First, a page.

SpiceA spice is a seed, fruit, root, bark, or other plant substance primarily used for flavoring or coloring food. Spices are distinguished from herbs, which are the leaves, flowers, or stems of plants used for flavoring or as a garnish. Generally, spices are dried. Spices may be ground into powder for convenience.
The art of using spices as food is as old as recorded history. The spice trade was already flourishing more than 3000 years ago. By 1000 BC, medical systems based upon herbs could be found in China, Korea, and India. Early uses were connected with magic, medicine, religion, tradition, and preservation (liquids used as preservatives, for example, vinegar and brandy were sometimes used).
In the Indian system of ayurvedic medicine, most spices have a heating effect. It is believed that this is because many spices are rich in carotenoids which trigger the production of a chemical known as “agni” in the body, a type of digestive enzyme that helps in the proper absorption of food.
In history, spices have been used to disguise the flavor of badly preserved foods and to improve nutrition. Poorly sealed containers let light and moisture penetrate and lead to spoilage, while a spoiling agent inside can make a healthy product harmful. In addition, the handling of spices is said to contaminate foods with microorganisms that may cause serious health problems.
Spices are best stored in airtight containers away from sunlight, heat sources, or moisture. They will freeze and lose flavor if placed near a window, refrigerator, pipe elbow, or other equipment generating cold drafts. If refrigerated, spices should be put back at room temperature before use because the flavor loss is irreversible.
Spices are obtained from plants by drying (most commonly in the sun), such as with bay leaves, coriander seeds, and paprika; or by steaming like cauliflower and mustard seed pods. The earliest known use of spice comes from Southwestern Asia. By 2000 BC both culinary and medicinal uses were found in Mesopotamia. By 500 BC, the inhabitants of the Ganges plain had started to cultivate several spices for food and preservative purposes.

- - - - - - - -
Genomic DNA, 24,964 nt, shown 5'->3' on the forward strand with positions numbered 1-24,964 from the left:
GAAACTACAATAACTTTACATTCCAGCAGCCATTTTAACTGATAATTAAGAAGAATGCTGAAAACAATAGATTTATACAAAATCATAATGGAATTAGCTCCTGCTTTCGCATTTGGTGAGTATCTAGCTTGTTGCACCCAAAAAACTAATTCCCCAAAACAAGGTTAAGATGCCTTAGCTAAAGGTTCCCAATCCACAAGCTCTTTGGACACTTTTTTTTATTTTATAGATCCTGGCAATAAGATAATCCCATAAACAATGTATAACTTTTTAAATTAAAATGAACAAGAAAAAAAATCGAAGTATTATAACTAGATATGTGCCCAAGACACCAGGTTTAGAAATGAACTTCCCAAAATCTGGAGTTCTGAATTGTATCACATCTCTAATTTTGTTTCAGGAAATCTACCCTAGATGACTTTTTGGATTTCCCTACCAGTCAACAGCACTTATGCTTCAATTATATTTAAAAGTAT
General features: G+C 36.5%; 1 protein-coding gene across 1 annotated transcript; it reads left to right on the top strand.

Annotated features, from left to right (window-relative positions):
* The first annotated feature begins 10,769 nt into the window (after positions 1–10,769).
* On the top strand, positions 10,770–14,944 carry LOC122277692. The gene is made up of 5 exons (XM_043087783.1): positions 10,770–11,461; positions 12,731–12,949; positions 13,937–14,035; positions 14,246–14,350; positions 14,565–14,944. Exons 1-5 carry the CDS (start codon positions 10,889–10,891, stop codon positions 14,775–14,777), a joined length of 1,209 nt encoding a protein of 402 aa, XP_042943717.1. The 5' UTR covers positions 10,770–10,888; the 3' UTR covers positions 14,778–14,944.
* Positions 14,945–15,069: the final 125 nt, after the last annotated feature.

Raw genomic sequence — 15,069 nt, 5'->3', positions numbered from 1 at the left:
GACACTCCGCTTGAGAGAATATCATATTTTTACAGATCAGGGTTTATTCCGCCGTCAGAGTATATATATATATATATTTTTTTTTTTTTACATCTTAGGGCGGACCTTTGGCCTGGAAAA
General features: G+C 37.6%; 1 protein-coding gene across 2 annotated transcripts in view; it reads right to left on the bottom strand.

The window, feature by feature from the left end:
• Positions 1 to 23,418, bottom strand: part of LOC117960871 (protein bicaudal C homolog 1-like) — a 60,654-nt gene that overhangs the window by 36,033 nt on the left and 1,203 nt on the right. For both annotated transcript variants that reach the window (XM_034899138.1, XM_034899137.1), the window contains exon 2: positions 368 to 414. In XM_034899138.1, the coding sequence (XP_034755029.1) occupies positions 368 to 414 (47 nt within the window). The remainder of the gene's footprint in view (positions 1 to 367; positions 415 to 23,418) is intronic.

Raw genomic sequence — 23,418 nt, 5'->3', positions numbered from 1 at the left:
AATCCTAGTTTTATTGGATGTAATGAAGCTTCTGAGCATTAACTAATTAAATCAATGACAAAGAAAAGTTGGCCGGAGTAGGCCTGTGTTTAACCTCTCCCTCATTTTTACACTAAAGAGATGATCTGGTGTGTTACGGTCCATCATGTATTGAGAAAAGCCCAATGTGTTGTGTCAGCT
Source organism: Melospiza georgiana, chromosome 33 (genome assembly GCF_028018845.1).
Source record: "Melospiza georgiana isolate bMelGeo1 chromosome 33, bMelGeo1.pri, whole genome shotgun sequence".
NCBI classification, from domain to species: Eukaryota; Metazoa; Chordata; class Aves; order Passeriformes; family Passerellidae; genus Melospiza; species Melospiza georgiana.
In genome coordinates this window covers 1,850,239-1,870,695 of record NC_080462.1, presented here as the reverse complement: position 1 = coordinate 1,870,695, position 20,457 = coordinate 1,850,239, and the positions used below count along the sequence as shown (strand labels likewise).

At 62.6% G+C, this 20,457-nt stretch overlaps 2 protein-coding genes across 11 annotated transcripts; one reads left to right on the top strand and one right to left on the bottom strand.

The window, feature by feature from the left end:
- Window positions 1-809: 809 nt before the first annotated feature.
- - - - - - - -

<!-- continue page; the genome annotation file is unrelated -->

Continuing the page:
According to Roman mythology, spice use dates back to at least 753 B . C . when Coroebus, son of Seleucus, King of Asia, offered his crown to anyone who would invent a new pleasure for him. A contest was held among the chefs of his realm, and one succeeded in flavoring roasted meats with aromatic spices.
Spices are used to treat various diseases like indigestion, cramps, gas, diarrhea, stomach aches, coughs, asthma, bronchitis, etc. It is also used as a mouth freshener and breath freshener. It works as a herbal agent against some diseases like cold, fever, diarrhea, malaria, etc.
It is good for the health as it regulates blood pressure and blood circulation in the body which helps to reduce cholesterol levels. Spices are of great help in conditions such as migraine headaches and heartburn. It plays a crucial role in the treatment of the common cold and asthma. Spices like pepper, garlic, ginger, onion, and cinnamon are known to possess anti-bacterial properties which help in fighting against bacterial infections.
Global spice production
In 2016, global production of spices totaled 5.1 million metric tons. The top five producing countries - India, China, Vietnam, Indonesia, and Turkey - accounted for nearly 75% of the world's spice output.
India is the world's largest producer and exporter of spices, accounting for more than 50% of global production and nearly 60% of global exports. The country's main spice crops include chili peppers, cardamom, turmeric, ginger, and coriander. China is the second largest producer of spices in the world, accounting for around 10% of global output. The country's major spice crops include chili peppers, star anise, ginger, and cloves. Vietnam is the third largest producer of spices, accounting for around 5% of global output. The country's major spice crops include chili peppers, ginger, and cinnamon. Indonesia is the fourth largest producer of spices, accounting for around 4% of global output. The country's major spice crops include cloves, nutmeg, and pepper. Turkey is the fifth largest producer of spices, accounting for around 3% of global output. The country's major spice crops include chili peppers, paprika, and oregano.